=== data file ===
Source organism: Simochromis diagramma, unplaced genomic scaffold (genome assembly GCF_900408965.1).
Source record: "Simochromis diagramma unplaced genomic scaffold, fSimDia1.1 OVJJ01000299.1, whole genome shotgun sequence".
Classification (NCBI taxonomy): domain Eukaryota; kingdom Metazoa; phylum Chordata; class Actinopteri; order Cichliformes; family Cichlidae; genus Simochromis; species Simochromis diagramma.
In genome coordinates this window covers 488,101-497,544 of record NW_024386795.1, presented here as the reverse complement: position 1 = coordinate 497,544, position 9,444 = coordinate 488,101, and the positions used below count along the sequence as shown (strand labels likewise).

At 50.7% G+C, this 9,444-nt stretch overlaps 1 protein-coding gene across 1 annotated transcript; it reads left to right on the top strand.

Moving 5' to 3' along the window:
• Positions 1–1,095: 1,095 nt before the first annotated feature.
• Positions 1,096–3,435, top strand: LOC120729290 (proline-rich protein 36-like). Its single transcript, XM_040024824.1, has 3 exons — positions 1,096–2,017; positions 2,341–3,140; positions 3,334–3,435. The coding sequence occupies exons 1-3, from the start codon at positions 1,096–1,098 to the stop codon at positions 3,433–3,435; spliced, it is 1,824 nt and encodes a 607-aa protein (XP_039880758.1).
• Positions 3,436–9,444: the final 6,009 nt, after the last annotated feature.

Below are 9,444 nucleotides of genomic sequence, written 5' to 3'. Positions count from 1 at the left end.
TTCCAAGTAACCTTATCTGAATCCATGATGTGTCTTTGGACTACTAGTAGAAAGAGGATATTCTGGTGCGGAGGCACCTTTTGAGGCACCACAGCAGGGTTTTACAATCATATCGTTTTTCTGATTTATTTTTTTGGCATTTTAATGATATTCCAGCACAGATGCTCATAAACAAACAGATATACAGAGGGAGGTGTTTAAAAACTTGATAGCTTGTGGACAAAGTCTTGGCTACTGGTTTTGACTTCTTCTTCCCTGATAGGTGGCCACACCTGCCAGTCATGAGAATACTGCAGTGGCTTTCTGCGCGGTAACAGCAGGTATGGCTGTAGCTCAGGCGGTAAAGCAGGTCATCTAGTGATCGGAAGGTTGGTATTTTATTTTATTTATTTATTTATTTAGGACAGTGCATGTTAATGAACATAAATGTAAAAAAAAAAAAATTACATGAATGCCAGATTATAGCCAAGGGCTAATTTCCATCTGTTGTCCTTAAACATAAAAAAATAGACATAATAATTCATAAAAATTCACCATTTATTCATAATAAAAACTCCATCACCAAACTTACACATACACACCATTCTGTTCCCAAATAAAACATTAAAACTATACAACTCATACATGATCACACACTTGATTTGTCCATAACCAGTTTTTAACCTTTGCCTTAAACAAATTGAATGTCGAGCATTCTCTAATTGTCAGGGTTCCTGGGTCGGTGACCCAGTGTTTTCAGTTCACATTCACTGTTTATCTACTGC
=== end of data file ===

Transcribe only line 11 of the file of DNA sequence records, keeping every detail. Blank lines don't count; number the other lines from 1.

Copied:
TTCCAAGTAACCTTATCTGAATCCATGATGTGTCTTTGGACTACTAGTAGAAAGAGGATATTCTGGTGCGGAGGCACCTTTTGAGGCACCACAGCAGGGTTTTACAATCATATCGTTTTTCTGATTTATTTTTTTGGCATTTTAATGATATTCCAGCACAGATGCTCATAAACAAACAGATATACAGAGGGAGGTGTTTAAAAACTTGATAGCTTGTGGACAAAGTCTTGGCTACTGGTTTTGACTTCTTCTTCCCTGATAGGTGGCCACACCTGCCAGTCATGAGAATACTGCAGTGGCTTTCTGCGCGGTAACAGCAGGTATGGCTGTAGCTCAGGCGGTAAAGCAGGTCATCTAGTGATCGGAAGGTTGGTATTTTATTTTATTTATTTATTTATTTAGGACAGTGCATGTTAATGAACATAAATGTAAAAAAAAAAAAATTACATGAATGCCAGATTATAGCCAAGGGCTAATTTCCATCTGTTGTCCTTAAACATAAAAAAATAGACATAATAATTCATAAAAATTCACCATTTATTCATAATAAAAACTCCATCACCAAACTTACACATACACACCATTCTGTTCCCAAATAAAACATTAAAACTATACAACTCATACATGATCACACACTTGATTTGTCCATAACCAGTTTTTAACCTTTGCCTTAAACAAATTGAATGTCGAGCATTCTCTAATTGTCAGGGTTCCTGGGTCGGTGACCCAGTGTTTTCAGTTCACATTCACTGTTTATCTACTGC